Hoffrage, too, deserves designation as veteran

Bill Hoffrage recently asked, “Who is a veteran?” He then denied being a veteran in spite of four years of service in the U.S. Air Force. He denied being a veteran because he did not serve in harm’s way.

Sir, you are a veteran. You deserve our nation’s respect for having served. I’m glad that you were not in harms way. And based on your denial, I strongly believe that you and my late father could have been friends. He served in the U. S. Army for nearly a quarter of a century, retiring as a Sgt. Major. He didn’t deny being a veteran but he didn’t talk about it either. He refused to answer my questions about his service, his scars, and his mutilated legs.

Dad could have been one of the service members featured in Tom Brokaw’s “The Greatest Generation” books. I learned after dad’s death that he fought at the Battle of the Bulge and at Remagen, helping hold the last bridge across the Rhine River so that a second bridge could be built to allow Allied tanks to roar into Germany. He fought in Korea. He was training troops to fight in Vietnam when he retired. Like you, sir, he didn’t brag about his service as a veteran.

“Who is a veteran?” is an easy question. The tougher question to answer deals with using that status to promote one’s self when running for public office. We have three candidates running for district attorney who are veterans. We have a veteran running for judge. We also have a judicial candidate who, while not a veteran, served our country for nearly twenty years as a federal law enforcement officer.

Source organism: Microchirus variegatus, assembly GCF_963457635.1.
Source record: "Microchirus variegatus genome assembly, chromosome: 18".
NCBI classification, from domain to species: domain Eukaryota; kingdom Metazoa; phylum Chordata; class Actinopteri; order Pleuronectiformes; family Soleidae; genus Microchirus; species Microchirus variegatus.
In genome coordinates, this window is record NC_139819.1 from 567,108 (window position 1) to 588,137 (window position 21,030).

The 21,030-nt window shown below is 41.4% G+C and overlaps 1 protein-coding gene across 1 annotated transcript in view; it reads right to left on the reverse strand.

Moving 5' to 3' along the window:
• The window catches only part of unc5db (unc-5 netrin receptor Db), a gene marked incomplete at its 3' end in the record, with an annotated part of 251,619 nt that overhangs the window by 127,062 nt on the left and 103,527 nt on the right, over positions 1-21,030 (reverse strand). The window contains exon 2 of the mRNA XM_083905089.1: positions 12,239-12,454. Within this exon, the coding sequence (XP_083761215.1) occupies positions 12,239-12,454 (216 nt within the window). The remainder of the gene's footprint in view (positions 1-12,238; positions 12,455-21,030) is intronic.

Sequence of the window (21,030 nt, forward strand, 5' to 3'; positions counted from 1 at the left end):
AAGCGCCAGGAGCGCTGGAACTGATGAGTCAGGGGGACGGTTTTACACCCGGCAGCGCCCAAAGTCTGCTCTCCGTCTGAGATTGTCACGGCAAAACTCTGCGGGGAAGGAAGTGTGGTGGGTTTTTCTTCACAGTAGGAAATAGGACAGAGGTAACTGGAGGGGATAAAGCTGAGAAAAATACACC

Personally, I think it’s okay to mention one’s prior service. It’s part of the resume. But given my father’s example, I find it disgusting if and when any candidate for public office exagerates his/her previous service. I don’t think that there is an award for veteran of the year. Those of you who served understand that that service was a team effort. If my dad were living, he would say that the heroes with whom he served are buried under white crosses in foreign countries.

Thank you, Mr. Hoffrage.

— Charles Wieland,

Army Brat,